Beta carotene, in which foods?
What foods contain beta-carotene
It is especially popular before summer, when it prepares the skin for the sun's rays. Carrots, the food that contains the most beta-carotene, are promoted in recipes, juices or dietary supplements. Where can you find beta-carotene in our diet?
Photo by Gabriel Gurrola on Unsplash
Provitamin A in food
Carotene, or provitamin A, is a substance that can be converted by the human body into a vitamin.
A plant pigment, beta-carotene, is part of the carotenoids, a large family of yellow-orange pigments. Carotenoids allow plants to carry out photosynthesis. They are also essential for maintaining good health.
The Roles of Beta-Carotene
Anti-oxidant action: beta-carotene protects cells against free radicals and in particular against oxidative damage caused by light. It is an antioxidant. It is also said to prevent skin from sunburn.
Vitamin A carrier: As a provitamin A, beta-carotene can be converted to vitamin A according to the body's needs. Therefore, in case of deficiency, the body will rely on food intake to produce vitamin A (retinol).
Note that beta-carotene is a fragile pigment, difficult to preserve, which loses some of its active qualities when subjected to light and oxygen. Therefore, keep fruits and vegetables as protected as possible so that they contain pro-vitamin A.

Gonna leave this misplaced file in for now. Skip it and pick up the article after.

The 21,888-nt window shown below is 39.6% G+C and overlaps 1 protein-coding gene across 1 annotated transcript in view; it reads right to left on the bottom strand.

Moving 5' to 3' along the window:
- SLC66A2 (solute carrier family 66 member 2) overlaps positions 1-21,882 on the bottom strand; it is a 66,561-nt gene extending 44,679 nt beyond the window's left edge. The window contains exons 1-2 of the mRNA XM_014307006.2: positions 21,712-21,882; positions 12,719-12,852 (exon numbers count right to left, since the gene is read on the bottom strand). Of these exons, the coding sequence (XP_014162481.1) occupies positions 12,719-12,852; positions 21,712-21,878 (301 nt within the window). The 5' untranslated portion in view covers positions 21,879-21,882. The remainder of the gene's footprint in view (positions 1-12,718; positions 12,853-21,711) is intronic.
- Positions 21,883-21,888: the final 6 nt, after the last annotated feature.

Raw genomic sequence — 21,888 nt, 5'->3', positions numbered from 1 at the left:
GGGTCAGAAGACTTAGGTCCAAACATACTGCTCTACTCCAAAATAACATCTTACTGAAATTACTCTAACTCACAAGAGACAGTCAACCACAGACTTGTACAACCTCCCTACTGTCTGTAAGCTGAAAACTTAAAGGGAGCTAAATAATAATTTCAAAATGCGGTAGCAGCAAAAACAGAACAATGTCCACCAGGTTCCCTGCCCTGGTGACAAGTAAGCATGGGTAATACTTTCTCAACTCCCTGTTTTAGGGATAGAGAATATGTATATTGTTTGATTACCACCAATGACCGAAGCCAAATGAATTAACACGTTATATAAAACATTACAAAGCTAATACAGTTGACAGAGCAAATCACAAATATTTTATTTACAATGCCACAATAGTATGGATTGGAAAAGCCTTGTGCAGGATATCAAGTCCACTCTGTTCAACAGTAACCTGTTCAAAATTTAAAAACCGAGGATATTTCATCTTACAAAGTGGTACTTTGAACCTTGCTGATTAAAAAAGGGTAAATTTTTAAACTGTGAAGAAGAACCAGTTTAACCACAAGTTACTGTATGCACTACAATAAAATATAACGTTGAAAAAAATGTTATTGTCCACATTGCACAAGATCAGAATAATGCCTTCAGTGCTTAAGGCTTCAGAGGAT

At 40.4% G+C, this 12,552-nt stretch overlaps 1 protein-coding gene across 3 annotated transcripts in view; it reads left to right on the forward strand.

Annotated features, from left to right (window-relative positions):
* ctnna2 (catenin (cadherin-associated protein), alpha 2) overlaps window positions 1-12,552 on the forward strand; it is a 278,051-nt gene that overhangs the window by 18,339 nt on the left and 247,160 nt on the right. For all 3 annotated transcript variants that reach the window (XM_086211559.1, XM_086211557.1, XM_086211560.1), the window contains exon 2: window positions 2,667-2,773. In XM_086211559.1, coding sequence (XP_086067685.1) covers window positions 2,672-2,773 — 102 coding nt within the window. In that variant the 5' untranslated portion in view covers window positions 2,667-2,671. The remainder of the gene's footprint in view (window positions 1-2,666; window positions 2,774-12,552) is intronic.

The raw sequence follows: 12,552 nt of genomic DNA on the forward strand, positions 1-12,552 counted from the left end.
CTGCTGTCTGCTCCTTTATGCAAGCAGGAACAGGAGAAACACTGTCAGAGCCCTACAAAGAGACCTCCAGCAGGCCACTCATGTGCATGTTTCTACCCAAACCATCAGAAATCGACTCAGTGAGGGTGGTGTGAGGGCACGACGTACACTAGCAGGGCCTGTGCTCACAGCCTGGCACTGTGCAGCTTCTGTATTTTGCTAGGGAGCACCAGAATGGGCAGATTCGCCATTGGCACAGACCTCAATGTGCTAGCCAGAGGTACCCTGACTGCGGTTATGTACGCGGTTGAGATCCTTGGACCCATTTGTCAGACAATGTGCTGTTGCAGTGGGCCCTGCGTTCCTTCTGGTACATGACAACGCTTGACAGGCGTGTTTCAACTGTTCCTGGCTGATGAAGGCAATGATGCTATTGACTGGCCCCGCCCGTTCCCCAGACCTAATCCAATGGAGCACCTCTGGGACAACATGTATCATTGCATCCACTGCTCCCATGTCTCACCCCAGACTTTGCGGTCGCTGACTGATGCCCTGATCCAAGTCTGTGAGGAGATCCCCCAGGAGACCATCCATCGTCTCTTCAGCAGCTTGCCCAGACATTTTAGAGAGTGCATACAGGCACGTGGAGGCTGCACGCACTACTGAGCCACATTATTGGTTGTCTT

On the other hand, it tolerates cooking well and is better assimilated after cooking.
It can also be taken in the form of food supplements (however, be careful with overdoses that could be pro-oxidative and harmful to smokers3).
For optimal assimilation and absorption of beta-carotene from food, it is important to provide a source of fat at the same time.
For example, it is recommended to eat gingham carrots with a bit of butter or to eat some nuts or hazelnuts with the apricots as a snack.
Did you know that? Speaking of fat, butter naturally contains beta-carotene2. Its content varies according to the milk used, since it varies in terms of its origin, seasonality, varieties of cows, etc.
Therefore, sometimes beta-carotene is added to the butter to normalize the content and obtain a value of about 150 µg/100g of food.
Since beta-carotene is not synthesized by the body, it must be provided in sufficient quantities by our diet.
The need for provitamin A depends on several factors, including: climatic, ethnic, dietary and lifestyle variations. However, there is no official recommendation for consumption of Beta-carotene.
On the other hand, the RNPs (Population Nutritional References) for vitamin A in adults are 750 µg ER per day for men and 650 µg ER per day for women.
In children, recommendations range from 450 to 550 µg of ER depending on the age group. Classically, it is recommended that approximately 60% of the intake be in the form of carotenoids3.
In general, by eating 5 fruits and vegetables a day, these recommendations are easily covered.
What foods are the richest in beta-carotene?
Vegetables: carrot, pumpkin, sweet potato, spinach, squash, kale, dandelion, vegetable juice, lettuce, pumpkin.
Fruits: apricot, mango, melon
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